The ICM aims to strengthen Midwives Associations and advance the profession of midwifery globally by promoting autonomous midwives as the most appropriate caregivers for childbearing women. By encouraging normal birth procedures the ICM aims to enhance the reproductive health of women and their new-born babies.

    “This video will be a good advocacy tool and another opportunity to raise the profile of midwives and the wonderful work they do in promoting and protecting normal birth and providing safe and competent midwifery care. Well educated, supported and equipped midwives not only support women to deliver their babies but also prevent complications, save lives and promote health to entire families and communities” said Sally Pairman, Chef Executive International Confederation of Midwives.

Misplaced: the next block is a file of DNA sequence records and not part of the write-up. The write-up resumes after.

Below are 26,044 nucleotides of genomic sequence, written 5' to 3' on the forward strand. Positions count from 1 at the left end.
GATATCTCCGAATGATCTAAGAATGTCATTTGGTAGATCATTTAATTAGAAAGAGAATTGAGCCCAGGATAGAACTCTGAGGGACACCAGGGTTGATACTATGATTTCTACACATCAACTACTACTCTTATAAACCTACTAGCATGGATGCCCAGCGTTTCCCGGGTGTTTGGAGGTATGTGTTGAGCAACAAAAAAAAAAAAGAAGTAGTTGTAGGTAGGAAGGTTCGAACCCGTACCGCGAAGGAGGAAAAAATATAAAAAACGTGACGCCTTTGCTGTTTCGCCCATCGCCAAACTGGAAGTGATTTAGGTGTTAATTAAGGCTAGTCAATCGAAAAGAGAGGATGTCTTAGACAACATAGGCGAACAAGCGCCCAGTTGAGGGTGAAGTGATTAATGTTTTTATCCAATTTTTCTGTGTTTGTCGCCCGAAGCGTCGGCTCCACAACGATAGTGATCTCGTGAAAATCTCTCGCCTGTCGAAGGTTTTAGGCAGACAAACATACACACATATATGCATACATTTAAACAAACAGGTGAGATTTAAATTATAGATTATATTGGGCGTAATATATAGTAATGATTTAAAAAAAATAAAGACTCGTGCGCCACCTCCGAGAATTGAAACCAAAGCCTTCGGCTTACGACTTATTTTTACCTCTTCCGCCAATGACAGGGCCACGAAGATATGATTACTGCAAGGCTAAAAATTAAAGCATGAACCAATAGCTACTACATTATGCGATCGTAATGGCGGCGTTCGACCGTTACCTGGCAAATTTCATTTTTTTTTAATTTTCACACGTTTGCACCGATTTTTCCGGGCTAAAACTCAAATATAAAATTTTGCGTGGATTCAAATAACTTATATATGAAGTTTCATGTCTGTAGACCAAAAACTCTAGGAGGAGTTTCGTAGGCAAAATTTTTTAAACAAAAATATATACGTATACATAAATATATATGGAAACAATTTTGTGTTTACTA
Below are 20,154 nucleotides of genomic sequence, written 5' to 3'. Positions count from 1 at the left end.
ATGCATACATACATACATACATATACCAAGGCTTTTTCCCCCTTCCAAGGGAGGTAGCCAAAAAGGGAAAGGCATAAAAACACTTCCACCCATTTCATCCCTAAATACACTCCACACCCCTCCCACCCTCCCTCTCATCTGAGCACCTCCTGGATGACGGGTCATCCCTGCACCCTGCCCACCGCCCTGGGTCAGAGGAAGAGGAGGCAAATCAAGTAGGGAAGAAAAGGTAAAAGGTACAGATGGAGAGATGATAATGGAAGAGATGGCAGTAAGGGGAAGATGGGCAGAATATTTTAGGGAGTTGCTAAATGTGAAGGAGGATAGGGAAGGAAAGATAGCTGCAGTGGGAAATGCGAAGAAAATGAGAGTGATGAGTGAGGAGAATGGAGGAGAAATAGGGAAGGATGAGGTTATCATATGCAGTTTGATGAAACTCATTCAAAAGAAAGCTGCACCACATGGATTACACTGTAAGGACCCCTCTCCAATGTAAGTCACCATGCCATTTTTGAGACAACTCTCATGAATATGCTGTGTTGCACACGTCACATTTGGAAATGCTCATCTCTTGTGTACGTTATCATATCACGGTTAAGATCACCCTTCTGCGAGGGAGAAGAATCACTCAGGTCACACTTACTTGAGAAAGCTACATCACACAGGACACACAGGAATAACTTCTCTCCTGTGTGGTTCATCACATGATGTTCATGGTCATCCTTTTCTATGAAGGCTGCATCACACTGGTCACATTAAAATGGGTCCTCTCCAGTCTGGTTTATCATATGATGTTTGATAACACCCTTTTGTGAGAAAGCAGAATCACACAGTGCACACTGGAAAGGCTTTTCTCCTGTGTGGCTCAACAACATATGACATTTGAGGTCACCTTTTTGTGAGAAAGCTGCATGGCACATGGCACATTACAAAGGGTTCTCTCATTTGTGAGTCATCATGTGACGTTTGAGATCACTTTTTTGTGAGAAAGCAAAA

The film is also available in French and Spanish.

      
  • Vodacom Siyakha launches mHealth for expecting mothers

    Siyakha means ‘we are building’ in isiZulu. It’s also a platform used by Vodacom South Africa, and offers prepaid customers free access to a range of zero-rated sites, including:

    • Vodacom insurance products
    • Free health content from the TV series Hello Doctor
    • Vodacom’s infotainment platform Video Play
    • Educational portals and careers and jobs websites.

    Vodacom Siyakha has an mHealth service for pregnant mothers too.  Mum and Baby builds on Siyakha’s health service to offer maternal support to pregnant mothers. It provides educational articles videos and health information containing stage-based pregnancy information and advice. An article in IT News Africa says Mum and Bay also provides free health information and videos for childhood development too, extending across children’s first five years. Expecting mothers receive three weekly SMS’s to keep them undated on the progress of their pregnancies. These videos and SMS’s cover a range of health topics including:

    • Sexual and reproductive health
    • Breastfeeding
    • Immunisation
    • Early childhood development